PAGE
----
Come summer, my okra plants come to life and bestow me with their bounty. The wonderful quality of these plants is that they don’t demand much in return, in terms of care. Bugs don’t bother these plants either, so, barring the occasional attack of ants that visit the plants to consume the aphids, the plants and their produce, are pretty much predator-free.
Several years back, as rookie back-yard gardeners, we’d planted a dozen okra plants, not knowing how much they’d yield. By July-August, we were swimming in okras! I picked them, pickled them, made various types of okra dishes, offered friends to come pick them (most of them refused since they didn’t want to be consumed by mosquitoes that were rampant that one particular year), chopped and froze them for the winter months, since organic okra is either hard to find in grocery stores, or cost a bombshell.
Slowly, we figured that “less is more” with okra. This year, we planted 3-4 plants, and they are yielding enough to drive me crazy sometimes, and to share with other okra lovers. While none of the other plants, except for yard-long beans, demand attention from me, the okra plants are crying out every morning – to be picked. If I get busy and don’t get to picking them for 24 hours, boy, they are grown into their huge, stubborn, cranky oldselves that are so mature and tough, that I have to chop them up small so my compost worms (I was told by a teen that we were hosting, that they are called wriggler worms) can devour them.
There is an adage in the gardener community that you must plant only what you love to eat. And that’s so true. When these high yield plants start to produce, there’s no stopping them. And thankfully, we are total okra lovers. I love okra dishes in any form – North Indian, South Indian, and really, there’s nothing in between because other cultures around the world don’t seem to care for this “ladies finger” as they are called in some parts of the world. Yes, there’s gumbo from the state of Louisiana, but gumbo is a meat dish, so out of bounds for me, and okra is, but a small component of this southern recipe.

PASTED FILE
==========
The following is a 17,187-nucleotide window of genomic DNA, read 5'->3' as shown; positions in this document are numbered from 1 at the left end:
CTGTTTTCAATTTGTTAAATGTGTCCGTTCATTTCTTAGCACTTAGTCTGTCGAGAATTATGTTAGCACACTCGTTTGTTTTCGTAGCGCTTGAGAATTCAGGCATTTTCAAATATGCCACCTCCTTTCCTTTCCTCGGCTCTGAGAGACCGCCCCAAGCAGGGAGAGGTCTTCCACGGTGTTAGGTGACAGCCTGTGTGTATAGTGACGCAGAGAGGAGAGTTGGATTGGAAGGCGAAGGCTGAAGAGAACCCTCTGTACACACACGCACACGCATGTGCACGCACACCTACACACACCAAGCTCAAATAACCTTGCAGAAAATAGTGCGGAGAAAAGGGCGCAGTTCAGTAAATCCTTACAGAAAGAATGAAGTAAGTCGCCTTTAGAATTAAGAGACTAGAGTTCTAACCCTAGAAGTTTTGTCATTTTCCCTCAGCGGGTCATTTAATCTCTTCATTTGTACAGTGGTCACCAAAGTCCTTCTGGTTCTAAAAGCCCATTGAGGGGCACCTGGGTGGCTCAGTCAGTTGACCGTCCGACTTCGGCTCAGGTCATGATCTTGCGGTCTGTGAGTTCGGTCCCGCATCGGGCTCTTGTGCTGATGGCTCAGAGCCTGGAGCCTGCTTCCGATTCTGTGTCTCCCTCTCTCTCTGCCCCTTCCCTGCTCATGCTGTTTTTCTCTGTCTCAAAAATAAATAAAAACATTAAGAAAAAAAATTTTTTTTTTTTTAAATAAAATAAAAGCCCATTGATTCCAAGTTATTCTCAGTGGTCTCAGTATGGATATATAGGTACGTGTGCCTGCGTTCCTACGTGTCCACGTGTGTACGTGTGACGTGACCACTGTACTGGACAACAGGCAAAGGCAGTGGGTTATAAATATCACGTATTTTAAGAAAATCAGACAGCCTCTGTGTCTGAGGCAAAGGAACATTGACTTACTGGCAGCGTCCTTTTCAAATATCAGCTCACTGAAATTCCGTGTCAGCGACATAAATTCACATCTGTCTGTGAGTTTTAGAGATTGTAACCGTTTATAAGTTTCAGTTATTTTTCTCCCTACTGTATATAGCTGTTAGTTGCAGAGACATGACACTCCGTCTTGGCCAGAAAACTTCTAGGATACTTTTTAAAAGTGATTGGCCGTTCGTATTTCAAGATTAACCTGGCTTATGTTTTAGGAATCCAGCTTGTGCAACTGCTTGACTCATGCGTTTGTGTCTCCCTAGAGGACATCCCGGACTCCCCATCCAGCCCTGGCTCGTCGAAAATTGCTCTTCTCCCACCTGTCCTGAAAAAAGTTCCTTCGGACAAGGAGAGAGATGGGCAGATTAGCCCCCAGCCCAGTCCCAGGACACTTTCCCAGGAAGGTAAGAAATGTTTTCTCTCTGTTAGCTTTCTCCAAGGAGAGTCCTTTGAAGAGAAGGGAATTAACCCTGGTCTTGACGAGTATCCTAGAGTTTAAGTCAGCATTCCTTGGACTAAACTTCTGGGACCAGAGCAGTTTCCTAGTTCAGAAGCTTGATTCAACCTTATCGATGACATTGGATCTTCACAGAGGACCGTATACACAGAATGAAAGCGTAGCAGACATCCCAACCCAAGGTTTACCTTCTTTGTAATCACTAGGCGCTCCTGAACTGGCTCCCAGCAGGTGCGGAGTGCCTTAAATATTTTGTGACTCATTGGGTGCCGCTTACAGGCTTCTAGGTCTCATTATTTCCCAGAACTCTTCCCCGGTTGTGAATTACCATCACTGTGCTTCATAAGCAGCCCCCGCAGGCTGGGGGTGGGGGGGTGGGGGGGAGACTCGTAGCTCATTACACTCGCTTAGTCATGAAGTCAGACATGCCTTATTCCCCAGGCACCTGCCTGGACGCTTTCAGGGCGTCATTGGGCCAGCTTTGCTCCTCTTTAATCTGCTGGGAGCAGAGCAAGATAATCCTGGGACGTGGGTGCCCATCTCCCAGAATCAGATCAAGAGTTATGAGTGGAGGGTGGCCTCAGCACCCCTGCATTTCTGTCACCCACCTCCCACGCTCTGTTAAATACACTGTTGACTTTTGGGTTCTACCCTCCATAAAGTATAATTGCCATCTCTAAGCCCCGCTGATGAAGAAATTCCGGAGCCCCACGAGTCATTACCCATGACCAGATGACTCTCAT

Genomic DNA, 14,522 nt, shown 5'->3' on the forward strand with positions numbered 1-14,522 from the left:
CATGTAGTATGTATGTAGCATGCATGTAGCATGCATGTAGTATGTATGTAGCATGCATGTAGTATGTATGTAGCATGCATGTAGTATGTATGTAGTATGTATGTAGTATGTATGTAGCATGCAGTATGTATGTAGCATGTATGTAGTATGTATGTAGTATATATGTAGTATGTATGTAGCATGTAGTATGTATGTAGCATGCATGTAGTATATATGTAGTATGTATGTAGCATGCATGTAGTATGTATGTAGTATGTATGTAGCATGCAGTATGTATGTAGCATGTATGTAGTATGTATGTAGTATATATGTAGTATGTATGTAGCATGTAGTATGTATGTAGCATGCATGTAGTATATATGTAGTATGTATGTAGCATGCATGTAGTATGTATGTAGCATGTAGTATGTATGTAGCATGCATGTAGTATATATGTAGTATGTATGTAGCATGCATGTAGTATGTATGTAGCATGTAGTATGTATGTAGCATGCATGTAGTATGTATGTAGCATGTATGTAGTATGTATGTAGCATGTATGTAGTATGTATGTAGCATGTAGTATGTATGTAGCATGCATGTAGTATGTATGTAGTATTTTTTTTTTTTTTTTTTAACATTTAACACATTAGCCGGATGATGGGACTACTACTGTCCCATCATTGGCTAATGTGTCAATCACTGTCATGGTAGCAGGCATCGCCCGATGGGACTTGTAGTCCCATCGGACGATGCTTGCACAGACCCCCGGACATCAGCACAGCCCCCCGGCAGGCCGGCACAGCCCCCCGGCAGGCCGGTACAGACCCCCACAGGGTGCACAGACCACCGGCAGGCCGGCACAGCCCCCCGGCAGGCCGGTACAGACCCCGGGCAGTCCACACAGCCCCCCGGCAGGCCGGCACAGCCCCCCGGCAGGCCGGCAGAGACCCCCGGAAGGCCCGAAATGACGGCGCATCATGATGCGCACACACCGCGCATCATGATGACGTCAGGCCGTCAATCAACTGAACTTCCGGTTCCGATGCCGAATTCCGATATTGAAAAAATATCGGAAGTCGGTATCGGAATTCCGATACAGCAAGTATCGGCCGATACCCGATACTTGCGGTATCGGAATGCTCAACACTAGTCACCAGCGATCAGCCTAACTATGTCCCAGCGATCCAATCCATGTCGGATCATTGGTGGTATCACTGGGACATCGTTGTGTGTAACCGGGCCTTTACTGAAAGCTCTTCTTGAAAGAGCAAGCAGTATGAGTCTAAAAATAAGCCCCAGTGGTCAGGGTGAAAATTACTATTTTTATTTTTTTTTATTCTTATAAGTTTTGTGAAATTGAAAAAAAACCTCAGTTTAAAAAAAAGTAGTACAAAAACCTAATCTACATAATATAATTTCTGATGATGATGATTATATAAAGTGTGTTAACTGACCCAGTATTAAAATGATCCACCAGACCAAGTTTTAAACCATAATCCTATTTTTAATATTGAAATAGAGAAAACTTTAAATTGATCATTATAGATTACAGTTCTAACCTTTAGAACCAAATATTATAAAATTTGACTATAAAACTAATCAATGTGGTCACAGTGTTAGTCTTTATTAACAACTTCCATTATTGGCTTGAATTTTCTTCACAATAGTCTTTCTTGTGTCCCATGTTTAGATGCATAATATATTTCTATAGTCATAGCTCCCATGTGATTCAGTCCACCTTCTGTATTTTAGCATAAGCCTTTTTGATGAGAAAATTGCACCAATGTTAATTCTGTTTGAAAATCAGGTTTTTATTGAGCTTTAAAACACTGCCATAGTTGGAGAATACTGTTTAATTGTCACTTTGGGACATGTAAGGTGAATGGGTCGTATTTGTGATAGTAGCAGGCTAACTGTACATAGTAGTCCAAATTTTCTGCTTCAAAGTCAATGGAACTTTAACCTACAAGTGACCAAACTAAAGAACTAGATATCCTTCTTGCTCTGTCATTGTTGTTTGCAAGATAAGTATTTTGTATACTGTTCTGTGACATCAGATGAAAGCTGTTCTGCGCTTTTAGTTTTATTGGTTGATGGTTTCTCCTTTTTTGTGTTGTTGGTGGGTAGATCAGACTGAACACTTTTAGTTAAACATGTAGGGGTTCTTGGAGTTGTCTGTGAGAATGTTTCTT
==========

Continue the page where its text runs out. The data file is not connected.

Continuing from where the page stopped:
You probably hate okra because of its sliminess. You probably are one of those that think the best way to mitigate okra’s slime is to batter and deep-fry it. You are also probably one of those that thinks that a LOT of oil is needed to make tasty okra dishes. On the contrary!
The truth is, okra needs two main things to be outstanding: It needs to be de-slimed, and it needs fresh, assertive spices to augment its mildly peppery flavor. Only one dish nails both these imperatives, and that dish is bhendi masala, the okra curry native to the Punjab region of India.
Making good bhendi masala is actually an easy process: First, you fry the seedy, misunderstood vegetable until it’s brown and fully tender. Then you make a tomato-based sauce—in this case, with lots of spices (try to use freshly powdered spices) added. Finally, you fold everything together. It may seem like a well-integrated stew, but really the principal vegetable is cooked separately from the other ingredients to keep it from getting slimy or soggy. This is a dish where different parts are perfected separately and then combined into a cohesive whole.
If you want to try yet another okra recipe, check out our Baked Okra.
Okra has long been favored as a food for the health-conscious. It contains potassium, vitamin B, vitamin C, folic acid, and calcium. It’s low in calories and has a high dietary fiber content. Recently, a new benefit of including okra in your diet is being considered: Okra has been suggested to help manage blood sugar in cases of type 1, type 2, and gestational diabetes!